NTK: How did you feel about the new version of Stephen King’s IT?

EM: Don’t hate me, but I wasn’t impressed. The actors were okay but I didn’t find it scary at all. Maybe, because I know the story? Maybe, because I liked the original better? I dunno. But, there were a couple scenes intended to be scary that made me chuckle (quietly so as not to disturb those around me, of course.) I don’t feel compelled to see the second half when it comes out.

NTK: Who is your favorite horror writer?

EM: Again, this is a “hard to choose one” question. For today, I’ll say, Dean Koontz, Stephen King, Robert R. McCammon, Gary Braunbeck, Lisa Manetti, Lisa Morton, Monica O’Rourke, Peter Straub, Shirley Jackson—though she also wrote some charming slice-of-life stories—Joan Aiken, Thomas Tryon, Lucy Snyder…I could go on and on! Ask me another day and I’ll likely have another list.

NTK: What do you think horror can teach young people?

EM: I was emotionally challenged watching The Twilight Zone and The Outer Limits and reading Ray Bradbury when I was young. And so, I believe that well-written horror not only stirs a sense of fear but also can birth a sense of compassion and empathy for the characters who are experiencing the terror. Well-written horror connects the reader to dark and dire situations and allows the reader to join with the characters as they suffer, learn, and (with luck) come out on the other side. Young readers can learn that bad things happen, that people who persevere will hopefully survive, and that the “oddball” or strange person is not always bad and the “good” person is not always what he or she might seem.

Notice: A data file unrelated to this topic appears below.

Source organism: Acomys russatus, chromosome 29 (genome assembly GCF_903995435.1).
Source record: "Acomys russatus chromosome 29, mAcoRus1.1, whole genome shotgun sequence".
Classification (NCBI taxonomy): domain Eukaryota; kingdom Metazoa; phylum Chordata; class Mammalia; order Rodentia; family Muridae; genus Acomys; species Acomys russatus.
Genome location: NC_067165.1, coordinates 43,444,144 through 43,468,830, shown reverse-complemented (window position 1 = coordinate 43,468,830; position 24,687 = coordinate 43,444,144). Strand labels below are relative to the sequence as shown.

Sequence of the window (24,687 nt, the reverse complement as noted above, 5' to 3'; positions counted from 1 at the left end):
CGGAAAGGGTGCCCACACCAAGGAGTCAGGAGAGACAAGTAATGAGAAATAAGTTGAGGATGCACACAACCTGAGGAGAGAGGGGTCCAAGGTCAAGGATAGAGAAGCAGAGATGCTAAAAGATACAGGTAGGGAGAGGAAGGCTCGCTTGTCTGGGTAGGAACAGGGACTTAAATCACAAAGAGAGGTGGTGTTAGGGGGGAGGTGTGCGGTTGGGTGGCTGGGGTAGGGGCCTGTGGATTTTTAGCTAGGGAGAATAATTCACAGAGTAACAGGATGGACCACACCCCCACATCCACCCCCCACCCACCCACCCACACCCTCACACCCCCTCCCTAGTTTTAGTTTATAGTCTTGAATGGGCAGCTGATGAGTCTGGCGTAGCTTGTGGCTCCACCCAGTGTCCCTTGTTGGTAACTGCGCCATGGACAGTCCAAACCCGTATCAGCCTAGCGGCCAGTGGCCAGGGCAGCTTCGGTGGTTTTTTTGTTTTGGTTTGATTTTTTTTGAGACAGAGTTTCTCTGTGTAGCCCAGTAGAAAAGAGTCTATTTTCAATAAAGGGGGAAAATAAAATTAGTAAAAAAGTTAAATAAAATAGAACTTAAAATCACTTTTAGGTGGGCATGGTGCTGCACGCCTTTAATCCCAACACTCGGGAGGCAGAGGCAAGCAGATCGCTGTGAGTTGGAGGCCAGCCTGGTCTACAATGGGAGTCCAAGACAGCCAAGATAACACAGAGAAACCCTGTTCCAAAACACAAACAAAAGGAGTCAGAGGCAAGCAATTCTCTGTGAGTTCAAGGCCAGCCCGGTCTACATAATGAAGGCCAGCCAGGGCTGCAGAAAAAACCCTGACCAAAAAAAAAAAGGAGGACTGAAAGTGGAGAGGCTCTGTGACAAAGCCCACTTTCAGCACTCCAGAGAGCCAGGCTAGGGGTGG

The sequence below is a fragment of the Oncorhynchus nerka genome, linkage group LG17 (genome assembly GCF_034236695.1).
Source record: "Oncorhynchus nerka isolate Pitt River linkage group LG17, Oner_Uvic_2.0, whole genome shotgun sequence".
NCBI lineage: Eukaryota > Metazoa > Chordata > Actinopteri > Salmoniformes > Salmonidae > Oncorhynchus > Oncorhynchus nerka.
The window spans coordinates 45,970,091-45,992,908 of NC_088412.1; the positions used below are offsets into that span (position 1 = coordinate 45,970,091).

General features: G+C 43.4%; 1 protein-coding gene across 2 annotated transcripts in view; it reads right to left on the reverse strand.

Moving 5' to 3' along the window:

NTK: Do you have any advice for the up and coming writers out there?

EM: I’d advise up and coming writers this: Read all you can in various genres, write freely and not as if your mother is looking over your shoulder, and know that first drafts usually suck. Leave your work alone for a while, then get back to it and EDIT. Also, it’s okay to take a break from writing…sometimes the creative well has to refill. Get out and experience life. Pay attention to people, to situations, to music, to dreams. Everything is fodder. Good luck!

NTK: Elizabeth, what does the future hold for you? What books or stories do we have to look forward to?